Oregon leads the way in decriminalizing hard drugs
SALEM, Ore. (AP) — In a first in the nation, Oregon has rejected charging drug users with criminal offenses, with voters passing a ballot measure that decriminalizes possession of heroin, methamphetamine, LSD, oxycodone and other hard drugs.
“Today’s victory is a landmark declaration that the time has come to stop criminalizing people for drug use,” said Kassandra Frederique, executive director of the Drug Policy Alliance, which was behind the measure. “Measure 110 is arguably the biggest blow to the war on drugs to date,”
The measure completely changes how Oregon’s justice system treats those who are found with personal-use amounts of the hard drugs.
Instead of going to trial and facing possible jail time, a person would have the option of paying a $100 fine or attending new “addiction recovery centers” funded by millions of dollars of tax revenue from Oregon’s legalized, regulated marijuana industry.
The passage of the measure makes Oregon, which in 1973 became the first state to decriminalize marijuana possession, a pioneer in America in trying the same with hard drugs. The measure takes effect 30 days after Tuesday’s election, but the punishment changes don’t take effect until Feb. 1. Addiction recovery centers must be available by Oct. 1.
It may sound like a radical concept, but the initiative’s backers said making criminals out of drug users — locking them up and burdening them with criminal records that made it difficult to find housing and jobs — was not working.
One in 11 Oregonians is addicted to drugs, and nearly two people die every day from overdoses in the state, the Oregon Nurses Association, the Oregon Chapter American College of Physicians and the Oregon Academy of Family Physicians had said in support of the measure.
“We urgently need a change to save families and save lives,” they wrote.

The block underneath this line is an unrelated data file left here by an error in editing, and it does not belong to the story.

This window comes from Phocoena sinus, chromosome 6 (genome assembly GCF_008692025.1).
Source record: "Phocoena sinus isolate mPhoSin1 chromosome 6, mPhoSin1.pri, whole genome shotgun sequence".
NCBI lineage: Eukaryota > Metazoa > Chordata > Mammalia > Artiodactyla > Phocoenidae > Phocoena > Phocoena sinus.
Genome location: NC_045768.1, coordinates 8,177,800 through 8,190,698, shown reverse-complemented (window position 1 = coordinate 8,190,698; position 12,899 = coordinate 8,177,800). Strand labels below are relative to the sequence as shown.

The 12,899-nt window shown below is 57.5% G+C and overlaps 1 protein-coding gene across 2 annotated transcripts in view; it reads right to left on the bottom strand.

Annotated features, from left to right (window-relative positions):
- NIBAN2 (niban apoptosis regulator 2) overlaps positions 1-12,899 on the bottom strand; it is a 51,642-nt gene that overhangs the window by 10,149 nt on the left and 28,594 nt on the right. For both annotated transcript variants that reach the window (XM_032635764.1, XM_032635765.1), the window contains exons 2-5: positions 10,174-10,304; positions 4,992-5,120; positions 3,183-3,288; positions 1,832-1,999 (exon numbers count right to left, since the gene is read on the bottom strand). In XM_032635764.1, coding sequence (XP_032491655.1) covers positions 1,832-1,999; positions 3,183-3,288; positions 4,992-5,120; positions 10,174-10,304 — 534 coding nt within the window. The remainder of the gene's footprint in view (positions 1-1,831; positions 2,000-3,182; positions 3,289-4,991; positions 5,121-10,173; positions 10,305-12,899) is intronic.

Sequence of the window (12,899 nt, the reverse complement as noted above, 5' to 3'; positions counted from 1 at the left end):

About 3,700 fewer Oregonians per year will be convicted of felony or misdemeanor possession of controlled substances now that the measure has passed, according to estimates by the Oregon Criminal Justice Commission.
The measure will also likely lead to significant reductions in racial and ethnic disparities in both convictions and arrests, the commission, which is an official state agency, said.
While this approach is new in the United States, several countries, including Portugal, the Netherlands and Switzerland, have already decriminalized possession of small amounts of hard drugs, according to the United Nations.
Portugal’s 2000 decriminalization brought no surge in drug use. Drug deaths fell while the number of people treated for drug addiction in the country rose 20% from 2001 to 2008 and then stabilized, Portuguese officials have said.
“This is such a big step in moving to a health-based approach instead of criminal punishment, and we’re devoting significant new resources to help Oregonians who need it,” said Janie Gullickson, co-chief petitioner of Measure 110.
The measure was being approved by 59% of roughly 2 million votes counted so far, according to the secretary of state’s office.
Two dozen district attorneys said the measure was reckless and would lead to an increase in the acceptability of dangerous drugs. Two other district attorneys, including the one in Oregon’s most populous county and that includes Portland, backed the measure, as did a district attorney-elect.
Oregon voters on Tuesday also legalized therapeutic use of psilocybin mushrooms, with a two-year development period. War veterans with PTSD, terminally ill patients and others suffering from anxiety had voiced support.
The measure requires the Oregon Health Authority to allow licensed, regulated production and possession of psilocybin, exclusively for administration by licensed facilitators to clients.
Before Tuesday’s elections, Oregon was among 11 states as well as Washington, D.C., that had legalized marijuana.
Several other states are following suit. Voters in New Jersey and Arizona on Tuesday approved measures legalizing marijuana. Measures were also ahead in the polls in Montana and narrowly leading in South Dakota.